“Early life adversities including harsh parenting, maternal depression, neighborhood deprivation, and low family economic resources are more prevalent in low-income urban environments and are potent predictors of psychopathology, including, for boys, antisocial behavior. However, little research has examined how these stressful experiences alter later neural function. Moreover, identifying genetic markers of greater susceptibility to adversity is critical to understanding biopsychosocial pathways from early adversity to later psychopathology.

Within a sample of 310 low-income boys followed from age 1.5 to 20, multimethod assessments of adversities were examined at age 2 and age 12. At age 20, amygdala reactivity to emotional facial expressions was assessed using fMRI, and symptoms of Antisocial Personality Disorder were assessed via structured clinical interview. Genetic variability in cortisol signaling (CRHR1) was examined as a moderator of pathways to amygdala reactivity.

Observed parenting and neighborhood deprivation at age 2 each uniquely predicted amygdala reactivity to emotional faces at age 20 over and above other adversities measured at multiple developmental periods. Harsher parenting and greater neighborhood deprivation in toddlerhood predicted clinically-significant symptoms of antisocial behavior via less amygdala reactivity to fearful facial expressions and this pathway was moderated by genetic variation in CRHR1. These results elucidate a pathway linking early adversity to less amygdala reactivity to social signals of interpersonal distress 18 years later, which in turn increased risk for serious antisocial behavior. Moreover, these findings suggest a genetic marker of youth more susceptible to adversity.”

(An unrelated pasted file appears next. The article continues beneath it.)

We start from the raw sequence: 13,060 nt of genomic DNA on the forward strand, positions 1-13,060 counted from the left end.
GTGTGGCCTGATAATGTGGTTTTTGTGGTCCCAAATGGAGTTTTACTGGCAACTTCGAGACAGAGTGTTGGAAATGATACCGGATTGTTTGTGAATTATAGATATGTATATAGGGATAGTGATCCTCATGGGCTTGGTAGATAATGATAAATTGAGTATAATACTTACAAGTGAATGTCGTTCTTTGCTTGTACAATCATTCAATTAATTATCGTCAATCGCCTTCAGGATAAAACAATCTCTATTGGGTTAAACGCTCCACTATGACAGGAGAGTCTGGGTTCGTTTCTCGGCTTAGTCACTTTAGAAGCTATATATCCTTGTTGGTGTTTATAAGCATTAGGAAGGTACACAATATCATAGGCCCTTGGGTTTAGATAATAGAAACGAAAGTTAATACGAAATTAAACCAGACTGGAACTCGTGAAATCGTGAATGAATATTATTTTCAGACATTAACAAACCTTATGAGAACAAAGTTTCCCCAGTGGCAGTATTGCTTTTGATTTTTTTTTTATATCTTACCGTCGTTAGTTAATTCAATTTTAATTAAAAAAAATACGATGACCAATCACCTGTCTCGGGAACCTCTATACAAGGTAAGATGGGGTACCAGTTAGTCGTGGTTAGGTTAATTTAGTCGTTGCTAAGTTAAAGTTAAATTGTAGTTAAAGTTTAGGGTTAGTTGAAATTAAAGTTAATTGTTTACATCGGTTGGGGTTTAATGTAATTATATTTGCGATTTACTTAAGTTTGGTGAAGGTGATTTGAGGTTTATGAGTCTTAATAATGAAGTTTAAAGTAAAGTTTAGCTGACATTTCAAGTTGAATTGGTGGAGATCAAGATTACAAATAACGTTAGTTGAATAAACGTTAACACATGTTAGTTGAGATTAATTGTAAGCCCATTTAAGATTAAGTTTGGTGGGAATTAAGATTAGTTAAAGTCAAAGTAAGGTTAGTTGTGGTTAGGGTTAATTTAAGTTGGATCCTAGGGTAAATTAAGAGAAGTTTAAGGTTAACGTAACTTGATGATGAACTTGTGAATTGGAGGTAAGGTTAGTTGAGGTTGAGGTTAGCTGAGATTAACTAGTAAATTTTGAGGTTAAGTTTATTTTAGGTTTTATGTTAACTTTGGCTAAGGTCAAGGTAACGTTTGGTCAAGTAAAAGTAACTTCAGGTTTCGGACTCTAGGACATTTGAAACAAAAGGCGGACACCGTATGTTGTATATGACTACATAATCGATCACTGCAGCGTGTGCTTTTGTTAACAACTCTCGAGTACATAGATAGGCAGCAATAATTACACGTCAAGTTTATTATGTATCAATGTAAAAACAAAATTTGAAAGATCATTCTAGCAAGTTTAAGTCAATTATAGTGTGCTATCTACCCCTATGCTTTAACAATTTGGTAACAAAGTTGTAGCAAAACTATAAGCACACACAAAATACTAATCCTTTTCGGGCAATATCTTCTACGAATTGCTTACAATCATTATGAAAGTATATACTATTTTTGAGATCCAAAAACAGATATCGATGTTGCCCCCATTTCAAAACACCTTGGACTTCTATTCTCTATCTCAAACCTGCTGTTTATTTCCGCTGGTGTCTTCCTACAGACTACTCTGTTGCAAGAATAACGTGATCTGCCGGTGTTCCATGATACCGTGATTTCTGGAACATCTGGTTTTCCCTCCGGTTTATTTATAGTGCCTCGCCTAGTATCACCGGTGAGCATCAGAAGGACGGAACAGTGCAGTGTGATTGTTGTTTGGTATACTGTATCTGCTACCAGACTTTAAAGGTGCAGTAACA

Gard AM, Waller R, Shaw DS, Forbes EE, Hariri AR and Hyde LW: The long reach of early adversity: Parenting, stress, and neural pathways to antisocial behavior in adulthood. Biol. Psychiatry Cogn. Neurosci. Neuroimaging 2(7):582-590 (2017).




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